• You correct my response and you thin your response it'svalid. Ok +Milliways. You not see other partitions, but Diskutils see ALL partitions and made a full clon usb card (MBR, and partitions) and grab on .dmg format. This file it's FULL restorable en other USB card. i66.tinypic.com/jt9ppf.jpg – abkrim Jan 6 '16 at 12:24

dd if=/dev/disk3 of=/home/user/desktop/images.img bs=1m

replace disk3 with what your mac tells you

after that you can copy this image to your sd card with Pi filler

  • How does the OP know what to use for disk3? as this is a potential destructive act, you should provide a more complete and thorough answer. – Steve Robillard Jan 6 '16 at 10:17
  • Good thing this got bumped up @SteveRobillard. Who knows what might have happened. – pandalion98 Jan 6 '16 at 10:45
  • Not only that, it is a slow operation on OS X (it can take many hours). There are faster options, but this was not the question. – Milliways Jan 6 '16 at 10:54
  • If there're "faster options" please, put here. Do not just complain of the responses of others. – abkrim Jan 6 '16 at 12:42
  • 1
    @abkrim Pointing out something is wrong is fine. Pointing out something is wrong and explaining the correct way is better, but if someone does not have time for that, it is better they simply say "this is wrong" than say nothing -- then it is up to you to decide about it, and you are of course free to ask for more information, but please do it politely. – goldilocks Jan 6 '16 at 13:52
  • Open terminal app
  • Run diskutil list this show all disk mounted (your card must be mounted) On example below it's /dev/disk2 with 32GB and 2 partition (one Windows_FAT_32 boot and other linux)

    diskutil list

    /dev/disk2 (external, physical):

    0: FDisk_partition_scheme *31.2 GB disk2

    1: Windows_FAT_32 boot 58.7 MB disk2s1

    2: Linux 31.1 GB disk2s2

  • umount (only partition not usb card) form Disk util or on Terminal.app with unmount /dev/disk2s1 (disk2s1 it's a my disk, and my boot partition mounted on desktop)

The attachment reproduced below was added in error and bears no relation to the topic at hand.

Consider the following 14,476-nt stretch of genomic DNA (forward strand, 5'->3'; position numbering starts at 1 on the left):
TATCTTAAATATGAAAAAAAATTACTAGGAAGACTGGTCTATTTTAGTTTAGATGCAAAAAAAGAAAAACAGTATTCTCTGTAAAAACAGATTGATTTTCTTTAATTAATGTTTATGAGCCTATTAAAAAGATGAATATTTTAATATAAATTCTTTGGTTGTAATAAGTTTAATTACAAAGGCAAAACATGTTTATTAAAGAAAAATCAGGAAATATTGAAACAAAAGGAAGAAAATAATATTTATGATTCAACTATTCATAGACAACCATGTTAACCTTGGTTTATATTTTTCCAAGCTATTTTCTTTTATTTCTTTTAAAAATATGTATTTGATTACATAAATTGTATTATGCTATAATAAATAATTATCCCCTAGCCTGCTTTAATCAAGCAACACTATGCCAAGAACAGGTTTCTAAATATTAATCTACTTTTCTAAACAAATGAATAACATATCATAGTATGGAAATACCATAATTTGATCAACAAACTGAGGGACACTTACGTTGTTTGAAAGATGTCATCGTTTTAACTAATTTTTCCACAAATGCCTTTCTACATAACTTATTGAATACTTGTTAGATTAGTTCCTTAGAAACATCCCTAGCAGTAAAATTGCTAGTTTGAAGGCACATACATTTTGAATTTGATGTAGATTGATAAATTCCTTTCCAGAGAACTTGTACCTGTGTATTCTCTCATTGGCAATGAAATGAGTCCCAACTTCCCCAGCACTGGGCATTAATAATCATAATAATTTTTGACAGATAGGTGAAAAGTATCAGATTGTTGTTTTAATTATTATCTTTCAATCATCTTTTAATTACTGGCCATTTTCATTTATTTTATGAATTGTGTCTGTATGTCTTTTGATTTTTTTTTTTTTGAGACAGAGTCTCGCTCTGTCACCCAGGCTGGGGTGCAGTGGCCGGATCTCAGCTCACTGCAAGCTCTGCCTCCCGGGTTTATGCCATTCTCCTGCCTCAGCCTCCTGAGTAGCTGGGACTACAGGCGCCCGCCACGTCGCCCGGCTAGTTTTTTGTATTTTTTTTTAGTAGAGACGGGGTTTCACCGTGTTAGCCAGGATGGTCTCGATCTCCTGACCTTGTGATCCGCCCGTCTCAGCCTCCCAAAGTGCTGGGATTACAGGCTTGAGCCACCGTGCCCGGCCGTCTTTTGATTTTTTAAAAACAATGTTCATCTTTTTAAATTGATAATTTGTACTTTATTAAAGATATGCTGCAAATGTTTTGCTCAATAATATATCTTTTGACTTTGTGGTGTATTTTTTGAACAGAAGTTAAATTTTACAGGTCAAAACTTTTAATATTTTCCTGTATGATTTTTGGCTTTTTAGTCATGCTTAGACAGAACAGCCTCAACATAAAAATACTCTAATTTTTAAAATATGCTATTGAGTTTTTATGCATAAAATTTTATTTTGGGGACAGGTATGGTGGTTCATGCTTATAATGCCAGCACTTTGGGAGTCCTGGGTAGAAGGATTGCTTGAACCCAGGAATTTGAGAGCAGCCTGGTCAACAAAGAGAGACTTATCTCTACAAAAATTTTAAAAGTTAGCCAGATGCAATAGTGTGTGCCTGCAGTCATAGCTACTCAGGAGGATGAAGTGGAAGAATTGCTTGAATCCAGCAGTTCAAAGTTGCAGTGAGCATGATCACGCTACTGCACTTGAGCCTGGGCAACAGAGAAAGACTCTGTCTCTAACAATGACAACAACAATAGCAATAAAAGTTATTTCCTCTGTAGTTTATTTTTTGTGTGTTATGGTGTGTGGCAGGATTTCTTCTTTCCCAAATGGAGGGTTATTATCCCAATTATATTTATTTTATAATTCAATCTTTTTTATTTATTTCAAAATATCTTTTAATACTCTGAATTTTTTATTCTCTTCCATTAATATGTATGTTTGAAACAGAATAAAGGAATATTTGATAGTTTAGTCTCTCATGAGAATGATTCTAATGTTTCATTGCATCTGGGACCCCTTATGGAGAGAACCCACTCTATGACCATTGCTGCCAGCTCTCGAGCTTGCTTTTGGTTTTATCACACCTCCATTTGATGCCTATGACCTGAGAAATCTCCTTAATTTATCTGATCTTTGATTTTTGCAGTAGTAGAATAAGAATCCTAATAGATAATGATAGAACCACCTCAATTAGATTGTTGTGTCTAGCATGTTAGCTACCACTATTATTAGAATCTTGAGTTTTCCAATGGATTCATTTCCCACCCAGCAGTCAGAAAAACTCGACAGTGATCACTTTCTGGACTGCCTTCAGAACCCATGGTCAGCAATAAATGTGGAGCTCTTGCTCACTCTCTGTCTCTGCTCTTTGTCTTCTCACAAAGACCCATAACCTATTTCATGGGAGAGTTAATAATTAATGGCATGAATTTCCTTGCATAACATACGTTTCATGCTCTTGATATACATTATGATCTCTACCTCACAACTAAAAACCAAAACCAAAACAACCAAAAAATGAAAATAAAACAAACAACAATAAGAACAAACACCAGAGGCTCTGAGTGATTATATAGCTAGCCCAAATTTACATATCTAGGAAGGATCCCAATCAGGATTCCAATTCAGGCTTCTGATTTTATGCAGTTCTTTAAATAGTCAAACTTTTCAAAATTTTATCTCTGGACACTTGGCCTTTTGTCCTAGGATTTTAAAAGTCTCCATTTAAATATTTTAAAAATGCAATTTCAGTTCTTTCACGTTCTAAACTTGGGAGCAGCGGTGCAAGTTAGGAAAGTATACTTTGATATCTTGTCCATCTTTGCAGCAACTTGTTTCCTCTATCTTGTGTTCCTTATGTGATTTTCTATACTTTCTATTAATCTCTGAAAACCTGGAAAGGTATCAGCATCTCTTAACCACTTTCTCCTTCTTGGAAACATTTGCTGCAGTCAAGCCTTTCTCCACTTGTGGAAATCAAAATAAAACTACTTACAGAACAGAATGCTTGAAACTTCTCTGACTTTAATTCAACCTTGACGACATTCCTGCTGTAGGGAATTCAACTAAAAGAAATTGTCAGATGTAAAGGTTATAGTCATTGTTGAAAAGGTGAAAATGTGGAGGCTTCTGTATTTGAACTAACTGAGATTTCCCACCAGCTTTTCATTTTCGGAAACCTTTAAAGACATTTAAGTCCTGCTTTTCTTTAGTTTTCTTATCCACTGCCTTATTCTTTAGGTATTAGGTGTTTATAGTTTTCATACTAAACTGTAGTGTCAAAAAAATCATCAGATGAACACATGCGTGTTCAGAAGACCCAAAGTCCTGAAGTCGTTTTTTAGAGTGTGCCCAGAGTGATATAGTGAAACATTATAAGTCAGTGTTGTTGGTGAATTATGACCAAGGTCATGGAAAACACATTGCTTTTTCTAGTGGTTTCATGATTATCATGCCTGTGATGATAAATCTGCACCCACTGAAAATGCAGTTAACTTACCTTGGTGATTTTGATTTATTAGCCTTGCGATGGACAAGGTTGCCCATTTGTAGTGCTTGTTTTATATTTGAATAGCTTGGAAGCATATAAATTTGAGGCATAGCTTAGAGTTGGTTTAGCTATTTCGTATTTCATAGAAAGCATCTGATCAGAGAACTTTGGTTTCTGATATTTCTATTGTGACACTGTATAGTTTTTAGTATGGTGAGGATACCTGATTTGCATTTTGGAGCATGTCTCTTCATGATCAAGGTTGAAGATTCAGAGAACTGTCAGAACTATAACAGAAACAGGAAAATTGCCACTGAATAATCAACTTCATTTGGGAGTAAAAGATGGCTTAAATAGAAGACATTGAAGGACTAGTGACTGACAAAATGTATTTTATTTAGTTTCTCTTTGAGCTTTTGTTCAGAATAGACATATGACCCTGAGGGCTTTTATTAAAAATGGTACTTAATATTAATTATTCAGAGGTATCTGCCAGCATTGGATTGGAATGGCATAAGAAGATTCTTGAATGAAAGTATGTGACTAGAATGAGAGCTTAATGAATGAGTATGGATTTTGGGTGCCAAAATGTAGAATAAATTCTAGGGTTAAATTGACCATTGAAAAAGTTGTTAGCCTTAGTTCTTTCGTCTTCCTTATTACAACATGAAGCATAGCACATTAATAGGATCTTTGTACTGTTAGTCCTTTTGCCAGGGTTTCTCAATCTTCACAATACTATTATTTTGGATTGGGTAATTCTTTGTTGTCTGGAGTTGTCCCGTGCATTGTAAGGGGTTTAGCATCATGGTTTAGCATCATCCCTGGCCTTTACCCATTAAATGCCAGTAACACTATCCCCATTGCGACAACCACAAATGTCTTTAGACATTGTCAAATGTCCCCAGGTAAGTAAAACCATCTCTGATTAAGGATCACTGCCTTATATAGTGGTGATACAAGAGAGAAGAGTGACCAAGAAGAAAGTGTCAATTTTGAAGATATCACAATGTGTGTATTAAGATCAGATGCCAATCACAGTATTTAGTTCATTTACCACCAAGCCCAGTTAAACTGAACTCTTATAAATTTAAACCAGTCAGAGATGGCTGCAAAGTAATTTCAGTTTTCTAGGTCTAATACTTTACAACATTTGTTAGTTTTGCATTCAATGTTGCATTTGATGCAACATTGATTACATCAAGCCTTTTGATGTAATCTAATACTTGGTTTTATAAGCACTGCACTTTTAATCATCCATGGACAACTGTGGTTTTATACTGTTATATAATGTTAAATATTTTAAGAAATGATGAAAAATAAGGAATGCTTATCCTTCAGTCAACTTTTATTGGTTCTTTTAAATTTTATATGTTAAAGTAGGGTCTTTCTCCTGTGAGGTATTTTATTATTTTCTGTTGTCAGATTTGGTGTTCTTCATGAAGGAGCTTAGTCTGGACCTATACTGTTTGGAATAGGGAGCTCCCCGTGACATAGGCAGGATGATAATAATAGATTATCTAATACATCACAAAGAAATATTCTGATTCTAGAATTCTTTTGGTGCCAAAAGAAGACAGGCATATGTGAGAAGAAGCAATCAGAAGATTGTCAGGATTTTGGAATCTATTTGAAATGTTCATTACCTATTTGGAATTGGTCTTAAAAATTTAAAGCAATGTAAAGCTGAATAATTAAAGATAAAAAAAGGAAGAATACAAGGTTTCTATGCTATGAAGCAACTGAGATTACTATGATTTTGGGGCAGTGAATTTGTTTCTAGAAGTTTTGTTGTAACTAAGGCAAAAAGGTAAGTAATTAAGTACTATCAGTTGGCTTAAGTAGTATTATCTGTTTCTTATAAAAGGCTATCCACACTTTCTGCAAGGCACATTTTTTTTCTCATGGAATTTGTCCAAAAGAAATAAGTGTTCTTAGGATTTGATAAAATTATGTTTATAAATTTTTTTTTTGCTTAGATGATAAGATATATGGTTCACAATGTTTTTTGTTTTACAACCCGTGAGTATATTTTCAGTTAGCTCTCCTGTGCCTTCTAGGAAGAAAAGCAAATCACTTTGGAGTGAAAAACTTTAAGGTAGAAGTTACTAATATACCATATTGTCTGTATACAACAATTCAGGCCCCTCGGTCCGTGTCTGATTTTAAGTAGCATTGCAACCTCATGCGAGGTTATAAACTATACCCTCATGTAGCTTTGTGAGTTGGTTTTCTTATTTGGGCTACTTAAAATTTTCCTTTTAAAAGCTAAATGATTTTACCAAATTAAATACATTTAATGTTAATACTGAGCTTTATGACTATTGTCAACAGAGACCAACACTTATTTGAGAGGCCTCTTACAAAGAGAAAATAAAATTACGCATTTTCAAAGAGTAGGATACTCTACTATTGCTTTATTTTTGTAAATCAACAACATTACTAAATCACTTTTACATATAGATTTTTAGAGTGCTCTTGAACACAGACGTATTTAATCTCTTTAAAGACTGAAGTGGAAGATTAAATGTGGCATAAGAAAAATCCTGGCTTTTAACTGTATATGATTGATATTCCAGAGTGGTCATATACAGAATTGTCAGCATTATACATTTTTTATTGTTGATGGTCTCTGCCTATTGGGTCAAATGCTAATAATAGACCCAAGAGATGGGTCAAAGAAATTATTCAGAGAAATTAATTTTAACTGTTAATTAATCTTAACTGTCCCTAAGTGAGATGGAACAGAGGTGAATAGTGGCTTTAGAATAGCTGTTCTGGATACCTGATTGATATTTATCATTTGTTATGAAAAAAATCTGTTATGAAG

• clone with dd for example:

    sudo dd if=/dev/disk2 of=~/Desktop/raspberrypi.dmg conv=sync,noerror bs=64k

NOTE: You must be careful with the example

This is an example.

The number and series of partitions shall reflect their devices and partitions.

  • If you are going to post comments (this is not an answer to the question) you could at least post good code. Your code can take many hours (if the user picks the right partition) or fill the users disk with rubbish. – Milliways Jan 6 '16 at 10:59
  • Well ... the same opinion it means to me your answer. I regret that my editor does not comply but try to format it in the answer. With my code, and with a little learning you can see the partitions, unmount the dispostivo without disconnecting, and make the backup. And all this in just 5 minutes. Have a good day. – abkrim Jan 6 '16 at 11:52

How about: https://medium.com/a-swift-misadventure/backing-up-your-raspberry-pi-sd-card-on-mac-the-simple-way-398a630f899c ? Found your question when checking something with etcher.io and my machine doesn't have enough free space for me to clone the sd i'm looking to at the moment but i've used this and verified it works to make an iso image that etcher will recognize but i haven't booted on pi again yet. Seems like a likely answer option though :) and i'd definitely agree this way would be easier for 80% of folks using pi with mac